Joy Jacobson is the CHMP’s poet-in-residence. Follow her on Twitter: @joyjaco.
I have an odd confession. When I was the managing editor of the American Journal of Nursing for most of the 2000s, I kept a log of criminal nurses. I’m not entirely sure why; perhaps the nursing profession’s perennial lead in Gallup’s “honesty and ethics” poll made me want to explore its underbelly. Through periodic web searches I found more than a few “angels of death,” nurses who purported to end their patients’ suffering by murdering them with high doses of morphine or other drugs. I found rapists, thieves, addicts, pedophiles. But nothing ever matched the terrifying 16-year spree of critical care nurse and serial killer Charles Cullen.
Journalist Charles Graeber has written an engrossing book about Cullen, The Good Nurse: A True Story of Medicine, Madness and Murder. Graeber will be at Roosevelt House in New York (47-49 E 65th St., between Park and Madison Avenues) this Thursday at 6 PM, talking with health care journalist Charles Ornstein and nurse attorney Edie Brous about Cullen’s pattern of killing in various New Jersey and Pennsylvania hospitals. Hospitals, Bad Practitioners, and Accountability: Lessons from the Case of Serial Killer Charles Cullen is free and open to the public. RSVP at email@example.com.
I found Graeber’s narrative style to be deeply affecting. Here he is describing one of Cullen’s earliest victims, the Rev. Florian Gall:
Charlie would study the man at night, his bald head glowing in the light of the machines, his clerical vestments exchanged for a disposable frock. He looked nothing like the priests of Charlie’s youth, nothing like God’s man on earth—he looked sick, and very human. That was his prognosis. Charlie knew the charts, he’d pulled the little computer cart to the corner of the Cardiac Care Unit to pore through the drama of numbers.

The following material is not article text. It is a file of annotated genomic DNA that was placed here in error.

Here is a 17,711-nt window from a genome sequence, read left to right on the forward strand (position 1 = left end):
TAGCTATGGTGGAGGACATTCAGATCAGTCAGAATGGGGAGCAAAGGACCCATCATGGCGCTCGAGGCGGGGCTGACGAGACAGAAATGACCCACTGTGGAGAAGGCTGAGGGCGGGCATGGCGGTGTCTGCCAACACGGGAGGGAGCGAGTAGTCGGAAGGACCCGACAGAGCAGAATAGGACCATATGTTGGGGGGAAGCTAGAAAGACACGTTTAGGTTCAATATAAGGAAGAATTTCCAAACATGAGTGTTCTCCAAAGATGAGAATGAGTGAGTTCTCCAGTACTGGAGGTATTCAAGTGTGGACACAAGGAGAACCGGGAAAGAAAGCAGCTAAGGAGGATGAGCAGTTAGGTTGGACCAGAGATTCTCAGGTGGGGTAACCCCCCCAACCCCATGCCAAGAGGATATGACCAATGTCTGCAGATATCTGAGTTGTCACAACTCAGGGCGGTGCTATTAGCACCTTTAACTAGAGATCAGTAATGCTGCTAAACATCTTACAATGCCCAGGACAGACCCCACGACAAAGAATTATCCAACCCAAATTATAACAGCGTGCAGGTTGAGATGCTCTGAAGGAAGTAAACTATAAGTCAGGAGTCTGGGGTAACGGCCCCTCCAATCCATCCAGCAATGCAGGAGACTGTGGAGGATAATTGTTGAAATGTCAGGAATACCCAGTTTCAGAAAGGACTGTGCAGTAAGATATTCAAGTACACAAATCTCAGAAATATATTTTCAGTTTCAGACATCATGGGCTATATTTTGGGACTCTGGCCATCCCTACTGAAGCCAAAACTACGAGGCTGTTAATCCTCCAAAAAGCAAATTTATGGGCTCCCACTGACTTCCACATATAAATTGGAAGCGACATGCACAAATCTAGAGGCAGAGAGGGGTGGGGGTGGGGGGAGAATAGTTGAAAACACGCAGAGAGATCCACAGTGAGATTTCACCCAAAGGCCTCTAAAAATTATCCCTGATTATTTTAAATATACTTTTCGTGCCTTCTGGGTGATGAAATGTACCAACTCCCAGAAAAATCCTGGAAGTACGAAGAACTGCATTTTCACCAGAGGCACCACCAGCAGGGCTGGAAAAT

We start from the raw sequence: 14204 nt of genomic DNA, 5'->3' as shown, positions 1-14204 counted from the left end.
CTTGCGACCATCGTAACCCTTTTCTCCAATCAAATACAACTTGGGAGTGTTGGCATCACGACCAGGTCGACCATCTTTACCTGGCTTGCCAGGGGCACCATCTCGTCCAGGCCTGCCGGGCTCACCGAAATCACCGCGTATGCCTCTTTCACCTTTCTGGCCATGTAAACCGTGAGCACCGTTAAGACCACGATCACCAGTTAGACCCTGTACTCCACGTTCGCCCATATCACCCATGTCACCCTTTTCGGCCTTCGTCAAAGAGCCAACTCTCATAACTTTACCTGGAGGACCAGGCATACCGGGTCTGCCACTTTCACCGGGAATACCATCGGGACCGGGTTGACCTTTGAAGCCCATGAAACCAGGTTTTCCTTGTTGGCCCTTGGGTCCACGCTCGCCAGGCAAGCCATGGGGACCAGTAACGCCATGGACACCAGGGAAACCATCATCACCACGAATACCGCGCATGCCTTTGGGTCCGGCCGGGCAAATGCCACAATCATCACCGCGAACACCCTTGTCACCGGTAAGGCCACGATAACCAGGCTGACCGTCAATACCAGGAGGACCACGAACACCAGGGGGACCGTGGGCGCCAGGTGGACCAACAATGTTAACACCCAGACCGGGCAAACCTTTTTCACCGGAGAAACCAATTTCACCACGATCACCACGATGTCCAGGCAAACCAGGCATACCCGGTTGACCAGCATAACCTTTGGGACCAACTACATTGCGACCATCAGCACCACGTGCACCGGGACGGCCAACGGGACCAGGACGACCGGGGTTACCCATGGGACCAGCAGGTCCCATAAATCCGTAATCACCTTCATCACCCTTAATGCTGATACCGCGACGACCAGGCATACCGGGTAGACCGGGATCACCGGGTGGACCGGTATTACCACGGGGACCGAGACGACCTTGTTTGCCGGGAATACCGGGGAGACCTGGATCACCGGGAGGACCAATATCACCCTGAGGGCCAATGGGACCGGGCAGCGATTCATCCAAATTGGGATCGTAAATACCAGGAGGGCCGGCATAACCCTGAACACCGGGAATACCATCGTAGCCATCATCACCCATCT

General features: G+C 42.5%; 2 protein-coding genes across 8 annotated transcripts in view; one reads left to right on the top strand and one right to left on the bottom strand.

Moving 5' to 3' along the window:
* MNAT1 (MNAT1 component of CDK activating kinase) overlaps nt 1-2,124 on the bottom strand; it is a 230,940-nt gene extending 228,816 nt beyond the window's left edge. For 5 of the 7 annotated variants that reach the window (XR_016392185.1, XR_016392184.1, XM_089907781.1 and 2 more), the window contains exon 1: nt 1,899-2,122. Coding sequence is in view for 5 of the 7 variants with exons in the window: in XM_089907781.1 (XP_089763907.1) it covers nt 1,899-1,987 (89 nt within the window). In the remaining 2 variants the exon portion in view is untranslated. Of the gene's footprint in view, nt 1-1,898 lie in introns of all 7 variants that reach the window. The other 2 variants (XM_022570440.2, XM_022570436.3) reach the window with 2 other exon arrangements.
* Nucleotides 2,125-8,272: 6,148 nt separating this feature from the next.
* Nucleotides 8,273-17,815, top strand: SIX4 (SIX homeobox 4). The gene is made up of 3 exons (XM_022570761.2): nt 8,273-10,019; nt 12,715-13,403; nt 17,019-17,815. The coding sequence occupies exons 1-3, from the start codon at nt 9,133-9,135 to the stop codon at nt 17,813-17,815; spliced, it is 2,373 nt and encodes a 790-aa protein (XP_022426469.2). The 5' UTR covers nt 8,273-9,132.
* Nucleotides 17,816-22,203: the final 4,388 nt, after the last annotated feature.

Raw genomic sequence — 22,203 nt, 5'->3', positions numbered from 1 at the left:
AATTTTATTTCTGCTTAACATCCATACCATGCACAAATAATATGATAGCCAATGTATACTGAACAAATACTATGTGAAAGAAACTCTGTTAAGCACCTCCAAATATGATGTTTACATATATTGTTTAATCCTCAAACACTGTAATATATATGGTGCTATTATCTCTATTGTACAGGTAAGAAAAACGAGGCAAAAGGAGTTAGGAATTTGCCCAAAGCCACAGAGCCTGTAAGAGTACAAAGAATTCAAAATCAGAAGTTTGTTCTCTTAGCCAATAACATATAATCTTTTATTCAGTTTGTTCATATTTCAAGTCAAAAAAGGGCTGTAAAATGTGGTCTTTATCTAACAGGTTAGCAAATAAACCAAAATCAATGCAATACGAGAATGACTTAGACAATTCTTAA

Rev. Florian Gall coded at approximately 9:32 AM the morning of June 28. He went unexpectedly into cardiac arrest, and heroic measures were undertaken. They were unsuccessful. His time of death was noted in his chart: 10:10 AM. Gall’s bloodwork showed that his digoxin levels were off the charts.
The Somerset Medical Center administration had a problem. It was not a natural death. And Gall wasn’t the first. They called him “Patient 4.”
Cullen himself knew that the hospitals that employed him permitted his long career as a killer. In a 60 Minutes segment (online in two parts: here and here) on Graeber’s book and the investigation that ended in Cullen’s confession in 2003, Steve Kroft asked Cullen: How could he have been passed off from one hospital to the next, receiving good or neutral references? Why did no one go to the police when it became obvious that Cullen was implicated in patient deaths? Cullen blinked as though blinded by the sun: “I think because it’s a matter of worrying about lawsuits. If they pointed out here was a problem they would be liable for millions of dollars.”
Having spent seven years investigating the case, and interviewing Cullen a dozen times, Graeber chose to tell the story as a story, one in which on every page I came face to face with what was at stake for so many. (Cullen admitted to having murdered as many as 40 patients, but Graeber estimates the number may be 10 times that.) Graeber painstakingly reveals his sources but only in his endnotes, thus allowing the reader to feel the impact of Cullen’s choices, patient after patient, as well as the legalistic horrors that allowed him to continue to practice and the heroic efforts of Cullen’s fellow nurse, Amy Loughren, who finally urged him to confess. As one reviewer put it, “Graeber has accomplished something remarkable: he’s allowed himself the freedom to construct the main narrative for maximum impact while never jeopardizing our trust.”
I hope you’ll participate in what should be a fascinating conversation.